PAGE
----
Rodents and their fleas are capable of transmitting a variety of human diseases including plague, hantavirus, leptospirosis and salmonella.
Homeowners, business owners, or any group in Placer County can request a site visit to assess rodent issues. District services include rodent identification (rodent need not be present) and advice for prevention and control. Rodent inspections are scheduled based on technician availability. District employees do not bait or set traps, but provide valuable, detailed information, guidance and recommendations.
For more information on managing rodents, read Rodent Control for Homeowners.
These are most common rodents in Placer County:
Norway rat (Rattus norvegicus), sometimes called brown or sewer rats, are stocky burrowing rodents that are larger than roof rats. Their burrows are found along building foundations, beneath rubbish or woodpiles, and in moist areas in and around gardens and fields. Nests can be lined with shredded paper, cloth, or other fibrous material. When Norway rats invade buildings, they usually remain in the basement or ground floor. Norway rats live throughout the 48 contiguous United States. While generally found at lower elevations, this species can occur wherever people live.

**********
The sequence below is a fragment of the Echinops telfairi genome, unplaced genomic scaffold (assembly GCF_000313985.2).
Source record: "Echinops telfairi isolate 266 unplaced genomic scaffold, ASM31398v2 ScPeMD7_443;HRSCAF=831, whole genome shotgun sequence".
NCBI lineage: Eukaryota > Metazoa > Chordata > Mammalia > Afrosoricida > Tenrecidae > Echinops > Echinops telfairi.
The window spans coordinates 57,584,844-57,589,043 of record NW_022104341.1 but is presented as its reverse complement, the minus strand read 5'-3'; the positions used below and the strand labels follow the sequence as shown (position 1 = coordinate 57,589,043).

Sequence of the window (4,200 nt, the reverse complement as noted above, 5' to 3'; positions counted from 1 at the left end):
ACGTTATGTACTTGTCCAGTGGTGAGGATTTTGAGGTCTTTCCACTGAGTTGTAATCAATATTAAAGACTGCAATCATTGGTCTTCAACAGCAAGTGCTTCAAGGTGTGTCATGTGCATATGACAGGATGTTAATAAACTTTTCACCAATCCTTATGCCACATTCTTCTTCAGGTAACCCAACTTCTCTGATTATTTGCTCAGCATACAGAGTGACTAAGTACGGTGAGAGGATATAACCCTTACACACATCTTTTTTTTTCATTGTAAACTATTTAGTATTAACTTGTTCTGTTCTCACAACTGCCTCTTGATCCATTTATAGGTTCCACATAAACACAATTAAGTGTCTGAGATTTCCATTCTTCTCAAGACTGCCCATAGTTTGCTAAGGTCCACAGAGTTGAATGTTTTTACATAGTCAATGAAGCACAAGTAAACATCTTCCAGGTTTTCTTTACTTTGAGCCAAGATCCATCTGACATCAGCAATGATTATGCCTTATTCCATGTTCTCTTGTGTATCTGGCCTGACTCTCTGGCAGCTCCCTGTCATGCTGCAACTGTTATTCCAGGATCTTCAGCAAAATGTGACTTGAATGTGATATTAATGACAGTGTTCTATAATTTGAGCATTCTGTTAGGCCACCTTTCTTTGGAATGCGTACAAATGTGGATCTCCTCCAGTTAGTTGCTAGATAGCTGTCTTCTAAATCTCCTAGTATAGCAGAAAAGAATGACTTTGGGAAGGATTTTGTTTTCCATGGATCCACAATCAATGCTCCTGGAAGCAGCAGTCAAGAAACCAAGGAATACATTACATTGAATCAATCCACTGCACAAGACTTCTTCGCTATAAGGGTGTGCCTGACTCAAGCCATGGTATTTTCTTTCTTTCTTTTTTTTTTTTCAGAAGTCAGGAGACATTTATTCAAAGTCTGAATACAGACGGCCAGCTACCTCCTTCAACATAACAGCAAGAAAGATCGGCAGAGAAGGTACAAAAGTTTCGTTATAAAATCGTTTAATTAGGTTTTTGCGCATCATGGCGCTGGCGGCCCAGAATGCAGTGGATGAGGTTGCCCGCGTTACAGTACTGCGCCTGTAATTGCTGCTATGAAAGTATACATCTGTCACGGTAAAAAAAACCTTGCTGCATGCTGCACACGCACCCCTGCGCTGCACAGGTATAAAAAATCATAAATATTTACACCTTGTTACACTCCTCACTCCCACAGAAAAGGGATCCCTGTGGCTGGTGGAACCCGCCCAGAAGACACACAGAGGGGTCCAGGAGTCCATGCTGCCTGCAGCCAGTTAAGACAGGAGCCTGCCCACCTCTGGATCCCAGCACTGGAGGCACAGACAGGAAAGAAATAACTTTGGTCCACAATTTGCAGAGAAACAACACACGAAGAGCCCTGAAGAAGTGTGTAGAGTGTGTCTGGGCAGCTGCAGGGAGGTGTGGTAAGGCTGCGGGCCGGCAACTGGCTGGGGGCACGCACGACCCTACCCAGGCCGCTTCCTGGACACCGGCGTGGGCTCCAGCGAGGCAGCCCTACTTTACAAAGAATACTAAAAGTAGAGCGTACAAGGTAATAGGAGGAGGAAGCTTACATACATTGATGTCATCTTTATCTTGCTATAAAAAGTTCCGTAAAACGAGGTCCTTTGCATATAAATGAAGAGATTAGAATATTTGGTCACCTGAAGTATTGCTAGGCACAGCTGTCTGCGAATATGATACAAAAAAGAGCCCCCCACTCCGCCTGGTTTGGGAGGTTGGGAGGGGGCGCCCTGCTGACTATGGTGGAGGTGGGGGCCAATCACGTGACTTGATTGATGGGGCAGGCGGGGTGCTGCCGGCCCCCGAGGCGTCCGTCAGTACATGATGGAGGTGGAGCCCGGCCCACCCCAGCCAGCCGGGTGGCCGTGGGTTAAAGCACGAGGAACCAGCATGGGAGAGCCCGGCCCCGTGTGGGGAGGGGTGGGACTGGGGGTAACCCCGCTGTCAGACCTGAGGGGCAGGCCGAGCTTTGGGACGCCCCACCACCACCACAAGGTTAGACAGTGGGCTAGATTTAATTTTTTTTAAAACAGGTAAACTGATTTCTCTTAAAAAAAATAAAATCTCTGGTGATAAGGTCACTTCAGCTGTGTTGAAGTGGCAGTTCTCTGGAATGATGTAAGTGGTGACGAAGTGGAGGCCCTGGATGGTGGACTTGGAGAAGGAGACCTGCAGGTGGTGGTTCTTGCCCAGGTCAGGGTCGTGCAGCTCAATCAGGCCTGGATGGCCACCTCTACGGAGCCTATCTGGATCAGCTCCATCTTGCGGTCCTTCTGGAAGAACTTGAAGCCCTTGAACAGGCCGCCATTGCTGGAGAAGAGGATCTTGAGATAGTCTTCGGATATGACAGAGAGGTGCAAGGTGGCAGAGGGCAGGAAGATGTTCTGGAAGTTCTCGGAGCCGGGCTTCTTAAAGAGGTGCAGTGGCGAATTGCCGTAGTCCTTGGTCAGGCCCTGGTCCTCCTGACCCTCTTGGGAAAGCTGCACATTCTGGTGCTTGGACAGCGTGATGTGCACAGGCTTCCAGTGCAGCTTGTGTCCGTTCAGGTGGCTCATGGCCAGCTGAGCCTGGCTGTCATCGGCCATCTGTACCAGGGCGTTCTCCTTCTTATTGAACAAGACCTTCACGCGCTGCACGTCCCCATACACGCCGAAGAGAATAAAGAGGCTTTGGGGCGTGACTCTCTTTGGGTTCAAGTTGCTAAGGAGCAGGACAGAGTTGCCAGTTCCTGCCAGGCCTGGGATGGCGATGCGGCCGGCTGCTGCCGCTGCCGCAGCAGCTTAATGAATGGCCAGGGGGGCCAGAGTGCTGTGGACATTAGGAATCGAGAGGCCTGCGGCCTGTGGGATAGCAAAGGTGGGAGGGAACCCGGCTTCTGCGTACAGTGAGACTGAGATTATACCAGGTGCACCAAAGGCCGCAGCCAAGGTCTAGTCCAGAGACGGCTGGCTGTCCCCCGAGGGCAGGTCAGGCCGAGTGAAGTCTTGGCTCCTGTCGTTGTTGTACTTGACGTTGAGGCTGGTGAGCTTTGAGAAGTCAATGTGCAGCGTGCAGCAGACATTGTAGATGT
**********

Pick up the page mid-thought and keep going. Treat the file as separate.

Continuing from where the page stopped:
Roof rat (Rattus rattus), sometimes called black rats, are slightly smaller than Norway rats. Unlike Norway rats, their tails are longer than their heads and bodies combined. Roof rats are agile climbers and usually live and nest above ground in shrubs, trees, and dense vegetation such as ivy. In buildings, they are most often found in enclosed or elevated spaces such as attics, walls, false ceilings, and cabinets. The roof rat has a more limited geographical range than the Norway rat, preferring ocean-influenced, warmer climates. In areas where the roof rat occurs, the Norway rat might also be present. If you are unsure of the species, look for rats at night with a bright flashlight, or trap a few.
For more information on rat control and prevention, please visit the UC Integrated Pest Management website.
House mouse (Mus musculus) House mice thrive under a variety of conditions; they are found in and around homes and commercial structures as well as in open fields and on agricultural land. House mice consume and contaminate food meant for humans, pets, livestock, or other animals. In addition, they cause considerable damage to structures and property, and they can transmit pathogens that cause diseases such as salmonellosis, a form of food poisoning. House mice are small rodents with relatively large ears and small, black eyes. They weigh about 1/2 ounce and usually are light brownish to gray. An adult is about 5 to 7 inches long, including the 3- to 4-inch tail.
For more information on the house mouse and other mouse pests, please visit the UC Integrated Pest Management website.